Despite its name, most of the Underground is actually overground. Amersham (above, with then one year old Owen with a 1962 train – built the year of the first Beatles single) is at the country end of the Met Line. Trains from Amersham only head into the tunnel at Finchley Road, a handful of miles from the 1863 line at Baker Street. That 1962 unit was one of the trains that replaced the last passenger steam services on the Underground after almost a century. Curiously, London Transport was still using steam for engineering trains as late as 1971 with former Great Western pannier tanks.

Finally, as Britain (apparently) faces a cold snap, here’s one of those 1960s Met line trains arriving at Farringdon on 17 December 2010.

Blizzard at Farringdon Underground

Blizzard at Farringdon Underground

The wonderful London Transport Museum

Going Underground: London Transport Museum

The railways created modern London: first the mainline and suburban lines, followed by the Underground.

London was the birthplace of the underground railway in 1863 with the Metropolitan Railway from Paddington to Farringdon. Three decades later the city created the first deep level ‘tube’, the City and South London Railway, which is now part of the Northern Line.

The wonderful London Transport Museum in Covent Garden tells this fascinating story. It’s extraordinary how many relics of the earliest days survive, including a City and South London carriage. The museum is very hands-on: today, Owen, four, drove a Jubilee Line train. (Last year he drove a bus and Met Line train.)

Tube trains have very long lives. This autumn saw the end of the Met Line A stock trains, which replaced steam on the Met LIne in 1961. When I first worked in London in 1987, London Transport had just reintroduced 1938 tube trains to cope with surging demand. They’re still in use on Network Rail on the Isle of Wight.

Highly recommended.

Here’s my video of our visit in October 2011.

Maps: icon to icons

The maps we loved: the Vale of Glamorgan 1970s, mapped by Ordnance Survey

Last month, Apple came under fire for the poor quality of its new Apple Maps app for iPhone and iPad. The reaction showed how our idea of what a map is has utterly changed. A visitor from the 1970s would be baffled by the idea of a computer company producing a map – let alone the concept of having a map on a phone. They’d have thought it as crazy as a television making a cup of tea.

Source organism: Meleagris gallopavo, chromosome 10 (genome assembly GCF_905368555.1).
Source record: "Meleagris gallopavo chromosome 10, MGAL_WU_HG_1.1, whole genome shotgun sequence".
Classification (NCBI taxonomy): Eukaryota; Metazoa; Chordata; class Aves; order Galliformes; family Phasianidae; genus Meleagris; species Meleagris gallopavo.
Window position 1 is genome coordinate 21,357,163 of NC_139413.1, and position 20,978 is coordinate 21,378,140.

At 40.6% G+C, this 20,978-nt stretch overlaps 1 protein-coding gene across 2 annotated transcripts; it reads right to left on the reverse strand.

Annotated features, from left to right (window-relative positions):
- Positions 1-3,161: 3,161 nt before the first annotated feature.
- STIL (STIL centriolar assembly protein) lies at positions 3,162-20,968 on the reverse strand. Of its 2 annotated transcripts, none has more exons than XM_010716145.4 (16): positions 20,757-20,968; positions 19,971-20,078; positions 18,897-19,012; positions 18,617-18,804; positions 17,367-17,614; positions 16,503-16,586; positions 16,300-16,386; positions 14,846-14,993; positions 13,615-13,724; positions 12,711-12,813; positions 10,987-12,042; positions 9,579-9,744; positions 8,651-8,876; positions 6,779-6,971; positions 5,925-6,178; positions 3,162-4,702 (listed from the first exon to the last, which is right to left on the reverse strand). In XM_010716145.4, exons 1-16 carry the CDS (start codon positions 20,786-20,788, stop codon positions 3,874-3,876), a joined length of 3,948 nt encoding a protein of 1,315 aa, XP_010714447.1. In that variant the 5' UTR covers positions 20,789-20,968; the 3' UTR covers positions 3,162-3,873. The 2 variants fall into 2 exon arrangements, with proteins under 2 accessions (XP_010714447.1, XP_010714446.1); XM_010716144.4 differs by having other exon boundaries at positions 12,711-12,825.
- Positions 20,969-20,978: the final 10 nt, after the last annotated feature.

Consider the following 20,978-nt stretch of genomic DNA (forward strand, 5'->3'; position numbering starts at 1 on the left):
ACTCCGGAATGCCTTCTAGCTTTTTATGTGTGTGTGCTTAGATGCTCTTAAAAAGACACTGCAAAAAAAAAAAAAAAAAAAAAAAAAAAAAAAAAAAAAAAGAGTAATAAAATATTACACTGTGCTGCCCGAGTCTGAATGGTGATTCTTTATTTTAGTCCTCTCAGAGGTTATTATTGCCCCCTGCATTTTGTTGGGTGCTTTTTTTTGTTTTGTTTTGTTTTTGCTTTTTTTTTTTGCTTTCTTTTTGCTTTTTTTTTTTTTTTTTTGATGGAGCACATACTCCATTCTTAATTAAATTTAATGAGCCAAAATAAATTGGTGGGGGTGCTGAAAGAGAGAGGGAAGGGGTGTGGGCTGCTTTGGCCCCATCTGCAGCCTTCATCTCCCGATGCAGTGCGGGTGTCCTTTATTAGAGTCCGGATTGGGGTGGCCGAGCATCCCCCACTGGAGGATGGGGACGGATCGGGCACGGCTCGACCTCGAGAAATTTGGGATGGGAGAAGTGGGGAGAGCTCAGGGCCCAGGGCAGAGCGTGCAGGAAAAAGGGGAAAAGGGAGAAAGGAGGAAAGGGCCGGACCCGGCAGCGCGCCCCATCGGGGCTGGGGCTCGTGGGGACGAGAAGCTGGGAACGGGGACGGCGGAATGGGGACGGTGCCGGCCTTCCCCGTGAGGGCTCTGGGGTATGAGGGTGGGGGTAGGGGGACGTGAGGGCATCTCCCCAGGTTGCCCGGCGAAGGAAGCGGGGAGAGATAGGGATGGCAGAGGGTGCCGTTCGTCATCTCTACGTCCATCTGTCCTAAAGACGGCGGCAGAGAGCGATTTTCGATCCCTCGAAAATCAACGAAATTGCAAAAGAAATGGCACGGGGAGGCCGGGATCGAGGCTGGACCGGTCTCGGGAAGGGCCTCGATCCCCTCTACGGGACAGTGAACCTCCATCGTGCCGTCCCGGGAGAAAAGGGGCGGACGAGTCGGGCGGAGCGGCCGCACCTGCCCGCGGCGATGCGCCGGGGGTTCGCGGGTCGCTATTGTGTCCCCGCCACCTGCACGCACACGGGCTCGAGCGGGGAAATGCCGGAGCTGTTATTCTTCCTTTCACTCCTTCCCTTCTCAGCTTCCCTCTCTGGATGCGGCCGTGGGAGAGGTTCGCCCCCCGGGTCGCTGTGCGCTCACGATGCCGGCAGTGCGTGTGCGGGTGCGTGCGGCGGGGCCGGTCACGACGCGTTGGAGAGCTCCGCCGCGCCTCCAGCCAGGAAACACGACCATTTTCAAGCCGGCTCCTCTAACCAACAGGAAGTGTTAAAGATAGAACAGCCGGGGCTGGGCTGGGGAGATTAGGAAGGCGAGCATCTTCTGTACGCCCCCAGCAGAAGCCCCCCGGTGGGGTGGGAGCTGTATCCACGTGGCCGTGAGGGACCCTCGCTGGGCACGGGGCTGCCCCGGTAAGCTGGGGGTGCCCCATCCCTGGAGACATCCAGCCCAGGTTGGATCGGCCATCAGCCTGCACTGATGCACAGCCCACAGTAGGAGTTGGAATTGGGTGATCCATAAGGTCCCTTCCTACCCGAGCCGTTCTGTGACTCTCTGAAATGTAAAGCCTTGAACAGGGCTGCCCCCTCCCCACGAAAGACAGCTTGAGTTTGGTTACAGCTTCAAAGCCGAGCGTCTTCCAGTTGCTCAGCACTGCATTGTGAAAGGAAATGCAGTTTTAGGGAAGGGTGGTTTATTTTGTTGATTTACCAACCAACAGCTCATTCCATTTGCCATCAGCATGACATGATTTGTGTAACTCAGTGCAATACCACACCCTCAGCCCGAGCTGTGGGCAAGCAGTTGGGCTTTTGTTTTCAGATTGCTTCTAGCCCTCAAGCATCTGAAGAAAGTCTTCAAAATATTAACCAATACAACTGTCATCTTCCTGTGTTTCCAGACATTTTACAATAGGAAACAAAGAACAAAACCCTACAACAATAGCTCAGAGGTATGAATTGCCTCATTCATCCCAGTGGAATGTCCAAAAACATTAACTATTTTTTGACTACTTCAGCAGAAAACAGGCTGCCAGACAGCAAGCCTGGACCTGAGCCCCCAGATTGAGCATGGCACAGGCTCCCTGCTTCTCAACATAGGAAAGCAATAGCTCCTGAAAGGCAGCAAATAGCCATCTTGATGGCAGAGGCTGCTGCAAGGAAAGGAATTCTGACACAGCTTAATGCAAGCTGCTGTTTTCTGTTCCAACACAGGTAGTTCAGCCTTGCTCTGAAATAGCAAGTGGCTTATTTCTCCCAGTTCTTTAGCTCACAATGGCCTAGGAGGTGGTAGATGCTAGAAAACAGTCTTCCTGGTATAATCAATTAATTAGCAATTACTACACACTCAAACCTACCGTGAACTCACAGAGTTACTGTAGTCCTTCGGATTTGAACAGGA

The map that opens this blog post is a section of the oldest map I possess. It’s the very first Ordnance Survey metric map of the Vale of Glamorgan and the Rhondda. (This 1:50,000 series replaced the much-loved 1 inch OS series.) It’s striking (for Wales) for its English-only place and geographical names: Cowbridge, for example, is unaccompanied by its Welsh name, Y Bont Faen, unlike on more recent OS maps. The map is titled The Rhondda, which is a curiously misleading description of a sheet that covers almost the whole of the Vale as well as many of the valleys of the Glamorgan uplands.

I was given this map as a birthday present in 1977. I used to have the earlier 1 inch OS map of Cardiff (a very different place 35 years ago), along with an even older map of Cirencester, showing the railway lines that closed in the 1960s. (I had fun comparing it with the 1990s equivalent.)

Paper maps have a special quality. In the dark, cold nights of January 1995, I plotted a cycle holiday from Ashton Keynes, near Cirencester, to the English Channel at Beer. It was a warming experience lying by the fire choosing villages and quiet coastal roads to explore the following summer – with a beer. Five months later, I took pride in the fact my friend Richard and I got lost just once in 325 miles when we followed that fireside-plotted trail.

But I mustn’t sound too wedded to the joy of the old over the new. I carried a dozen OS maps on that holiday. Twice we arrived at a promised (by the map) pub to find it didn’t exist. How we’d have loved the idea of carrying maps for the whole journey in our pockets. Along with B&B lists and reviews, weather reports, newspapers, music players and books… It would have seemed a miracle.

The BBC news website’s magazine (a great read, by the way) has a fascinating feature on the subject today. It’s a tad sceptical about the move to electronic maps:

“Digital maps may be shrinking our brains. Richard Dawkins has suggested that it may have been the drawing of maps, rather than the development of language, that boosted our brains over that critical hurdle that other apes failed to jump.”

That seems to overstate the case. But I do vividly remember drawing my own spidery maps of Lakeside and Cyncoed, Cardiff, soon after we moved home to Wales when I was seven in 1971. It was my way of making sense of my new hinterland. Most of the houses were less than 10 years old. Street names such as Farm Drive hinted at a more rural past (and there was a surviving farm house close to where Eastern Avenue now crosses Lake Road East).

Lakeside, Cardiff – by Google Maps. My version was more spidery

I’ll end on a cycling note. As I blogged in February, I love having digital maps on my handlebars, in the form of my Garmin Edge 800 GPS. But I’ll still treasure my printed maps. They’re part of my past – and my future.